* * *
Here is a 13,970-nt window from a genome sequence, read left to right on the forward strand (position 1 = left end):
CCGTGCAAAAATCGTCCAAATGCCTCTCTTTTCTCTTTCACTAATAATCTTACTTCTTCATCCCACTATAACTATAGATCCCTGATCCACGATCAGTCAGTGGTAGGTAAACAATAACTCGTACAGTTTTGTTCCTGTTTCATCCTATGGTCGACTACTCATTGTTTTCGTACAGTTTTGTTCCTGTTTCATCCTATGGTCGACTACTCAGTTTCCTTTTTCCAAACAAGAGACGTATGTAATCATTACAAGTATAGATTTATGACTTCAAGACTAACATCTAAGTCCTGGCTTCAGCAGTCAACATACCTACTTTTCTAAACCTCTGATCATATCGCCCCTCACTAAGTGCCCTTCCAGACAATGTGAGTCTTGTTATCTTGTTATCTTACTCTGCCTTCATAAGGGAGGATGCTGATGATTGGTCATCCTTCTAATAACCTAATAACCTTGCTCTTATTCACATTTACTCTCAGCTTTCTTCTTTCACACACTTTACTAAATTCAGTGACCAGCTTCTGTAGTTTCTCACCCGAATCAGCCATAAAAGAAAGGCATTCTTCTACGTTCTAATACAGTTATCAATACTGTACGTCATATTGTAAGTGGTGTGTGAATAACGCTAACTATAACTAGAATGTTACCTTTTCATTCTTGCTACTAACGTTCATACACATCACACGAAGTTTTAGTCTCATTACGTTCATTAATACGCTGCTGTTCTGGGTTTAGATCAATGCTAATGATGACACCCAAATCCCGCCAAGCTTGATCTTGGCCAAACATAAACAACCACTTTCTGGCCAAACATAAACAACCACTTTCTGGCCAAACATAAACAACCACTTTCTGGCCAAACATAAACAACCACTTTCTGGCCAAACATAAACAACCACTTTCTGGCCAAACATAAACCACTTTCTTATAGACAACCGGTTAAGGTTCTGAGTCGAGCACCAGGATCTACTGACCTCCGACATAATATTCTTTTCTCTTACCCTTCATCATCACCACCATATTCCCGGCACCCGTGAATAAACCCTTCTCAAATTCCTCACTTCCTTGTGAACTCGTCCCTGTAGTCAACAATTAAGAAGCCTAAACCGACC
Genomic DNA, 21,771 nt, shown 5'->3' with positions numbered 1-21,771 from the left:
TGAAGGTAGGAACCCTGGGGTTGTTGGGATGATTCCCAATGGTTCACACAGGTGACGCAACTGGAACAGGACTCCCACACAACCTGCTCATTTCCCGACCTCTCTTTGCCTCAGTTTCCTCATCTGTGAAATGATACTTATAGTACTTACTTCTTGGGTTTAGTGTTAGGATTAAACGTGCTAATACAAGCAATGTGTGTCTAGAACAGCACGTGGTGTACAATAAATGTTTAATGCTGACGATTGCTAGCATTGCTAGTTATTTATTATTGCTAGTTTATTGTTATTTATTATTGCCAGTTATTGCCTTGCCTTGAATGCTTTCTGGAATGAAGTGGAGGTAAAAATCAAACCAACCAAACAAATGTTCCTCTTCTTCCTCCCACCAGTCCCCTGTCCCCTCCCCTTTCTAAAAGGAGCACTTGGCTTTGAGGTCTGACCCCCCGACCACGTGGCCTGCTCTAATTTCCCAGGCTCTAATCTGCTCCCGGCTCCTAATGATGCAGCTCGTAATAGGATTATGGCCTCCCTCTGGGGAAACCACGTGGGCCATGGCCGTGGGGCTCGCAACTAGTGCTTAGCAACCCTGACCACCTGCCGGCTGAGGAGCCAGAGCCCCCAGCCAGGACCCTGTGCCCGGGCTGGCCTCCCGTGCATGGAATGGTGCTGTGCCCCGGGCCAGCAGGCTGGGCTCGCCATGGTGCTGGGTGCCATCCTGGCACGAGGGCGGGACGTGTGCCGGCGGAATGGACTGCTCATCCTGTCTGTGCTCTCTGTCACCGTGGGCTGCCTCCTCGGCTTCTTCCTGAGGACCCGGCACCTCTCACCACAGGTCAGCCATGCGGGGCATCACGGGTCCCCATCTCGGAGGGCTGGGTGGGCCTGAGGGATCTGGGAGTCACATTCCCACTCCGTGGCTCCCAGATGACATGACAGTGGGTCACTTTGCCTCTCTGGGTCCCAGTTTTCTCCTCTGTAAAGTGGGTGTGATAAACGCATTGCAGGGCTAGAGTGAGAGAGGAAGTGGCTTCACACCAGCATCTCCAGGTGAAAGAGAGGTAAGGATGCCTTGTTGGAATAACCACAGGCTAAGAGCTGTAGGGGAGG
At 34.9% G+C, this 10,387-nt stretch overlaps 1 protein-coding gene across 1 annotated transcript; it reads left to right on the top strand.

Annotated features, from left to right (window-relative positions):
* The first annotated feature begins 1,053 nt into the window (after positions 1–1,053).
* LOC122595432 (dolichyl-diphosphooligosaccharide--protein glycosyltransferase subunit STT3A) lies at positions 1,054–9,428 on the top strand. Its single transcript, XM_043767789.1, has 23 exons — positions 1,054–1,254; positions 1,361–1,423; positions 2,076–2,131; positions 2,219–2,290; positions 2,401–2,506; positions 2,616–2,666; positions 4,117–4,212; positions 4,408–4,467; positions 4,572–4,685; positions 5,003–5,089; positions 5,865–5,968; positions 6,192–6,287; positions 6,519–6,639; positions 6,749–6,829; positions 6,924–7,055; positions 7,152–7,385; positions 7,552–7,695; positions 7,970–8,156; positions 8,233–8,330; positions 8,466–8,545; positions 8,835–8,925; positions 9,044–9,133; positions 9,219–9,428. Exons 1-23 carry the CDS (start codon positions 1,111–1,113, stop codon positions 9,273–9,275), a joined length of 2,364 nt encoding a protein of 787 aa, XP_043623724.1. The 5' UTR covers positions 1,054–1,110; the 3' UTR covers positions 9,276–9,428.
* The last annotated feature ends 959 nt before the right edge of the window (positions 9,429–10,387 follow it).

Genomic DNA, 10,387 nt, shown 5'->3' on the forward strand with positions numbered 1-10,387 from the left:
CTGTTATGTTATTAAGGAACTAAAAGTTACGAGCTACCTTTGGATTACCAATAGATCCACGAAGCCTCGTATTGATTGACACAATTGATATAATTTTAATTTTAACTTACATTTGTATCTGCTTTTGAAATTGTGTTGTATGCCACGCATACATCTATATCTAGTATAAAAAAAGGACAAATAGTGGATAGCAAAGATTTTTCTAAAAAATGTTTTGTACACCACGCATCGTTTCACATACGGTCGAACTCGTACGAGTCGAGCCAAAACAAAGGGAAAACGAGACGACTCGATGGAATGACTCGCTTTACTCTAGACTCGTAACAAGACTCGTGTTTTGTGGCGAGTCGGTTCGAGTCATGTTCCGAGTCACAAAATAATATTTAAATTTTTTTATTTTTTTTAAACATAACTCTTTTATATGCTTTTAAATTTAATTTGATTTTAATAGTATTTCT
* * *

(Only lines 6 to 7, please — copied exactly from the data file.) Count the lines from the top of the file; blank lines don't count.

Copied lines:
Annotated features, from left to right (window-relative positions):
* The first annotated feature begins 1,053 nt into the window (after positions 1–1,053).